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>> schifrin: protestors first clashed with police over an increase in the price of fuel. that ignited a political flame. in the cultural capital, almaty, they stormed government buildings. by thursday, the mayor's office and the presidential residence, both burned out. authorities turned violent. police said they “liquidated” more than two dozen protestors. over multiple days, demonstrators attacked police, burned police cars, and authorities say, killed more than 18 cops-- at least one by beheading. president kassym-jomart tokayev called the protestors "foreign terrorists," cut off the internet, and today, told police to shoot to kill. >> ( translated ): the militants have not laid down their arms. the fight against them must be pursued to the end. whoever does not surrender will be destroyed. >> schifrin: and now, for the first time, an alliance of post-soviet states deployed its military, and russian troops are in a neighbor considered the region's most stable country.
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>> cay zac authorities and government certainly have the capacity to deal appropriately with protests to do so in a way that respects the rights of protesters while maintaining law and order. once russians are in your house, it's sometimes very difficult to get them to leave. >> reporter: toiav maintained a partnership with the u.s. >> schifrin: tokayev has maintained a partnership with the u.s., in part through american oil giants' presence in kazakhst's westnorth. but russia's influence is greater, and it may increase with the deployment, says hoagland. >> what he's probably doing is, in a way, making sure that a new western-looking generation of leadership does not come into power immediately in kazhakstan, that it will stay with the people who understand russia, o are partners with russia. and russia geta leg up that way. >> schifrin: and it looks like kazakhstan's leaders will try to keep their power, by targeting their own citizens. for the pbs newshour, i'm nick schifrin.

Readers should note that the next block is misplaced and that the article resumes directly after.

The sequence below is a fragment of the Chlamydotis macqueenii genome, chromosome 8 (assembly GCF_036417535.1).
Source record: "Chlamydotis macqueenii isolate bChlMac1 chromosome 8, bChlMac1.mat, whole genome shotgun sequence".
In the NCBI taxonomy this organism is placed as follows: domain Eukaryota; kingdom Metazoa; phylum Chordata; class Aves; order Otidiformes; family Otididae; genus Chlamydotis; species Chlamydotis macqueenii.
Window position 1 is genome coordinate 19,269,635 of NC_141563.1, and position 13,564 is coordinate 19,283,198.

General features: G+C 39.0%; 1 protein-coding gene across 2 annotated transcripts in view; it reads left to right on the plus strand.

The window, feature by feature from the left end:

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>> woodruff: as we end this week of remembrance of the capitol attack, we return to some familiar faces: our own newshour correspondents who were covering the events of january 6. lisa desjardins, who was inside the capitol. amna nawaz, who was outside the building as the crowd gathered. and yamiche alcindor, who was at the white house. the four of us spoke last year in the days following the insurrection for our podcast "america, interrupted," and when we sat down again earlier this week, we talked about how the country hachanged in the year since. lisa, let me start with you. you were inside the capitol, i remember it vividly, as the rioters broke through the glass in those doors. you were eyewitness to the worst attack on the u.s. capitol
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in 200 years. from a-- from a political standpoint, sa, it looks like a much more partisan even place what does it feel like from the inside? >> desjardins: i didn't think that the capitol could get more partisan than after the 2020 election ended, in 2020, but it has, and-- and i also have to say, a year ago, we all felt these palpable, very raw emotions from lawmakers right after january 6. and i knew they would continue. i thought they would continue february, march, april. democrats just seething with anger. democrats who don't usually express this kind of anger, were saying things like this to me, that they couldn't look at republicans, couldn't even get in an elevator with some of the republicans who had objected to the election. i was sure that that would wane by the end of the summer, and i have to say, it really didn't. it continued through the fall, as we saw some republicans increased their rhetoric on the other side. i will say just this one holiday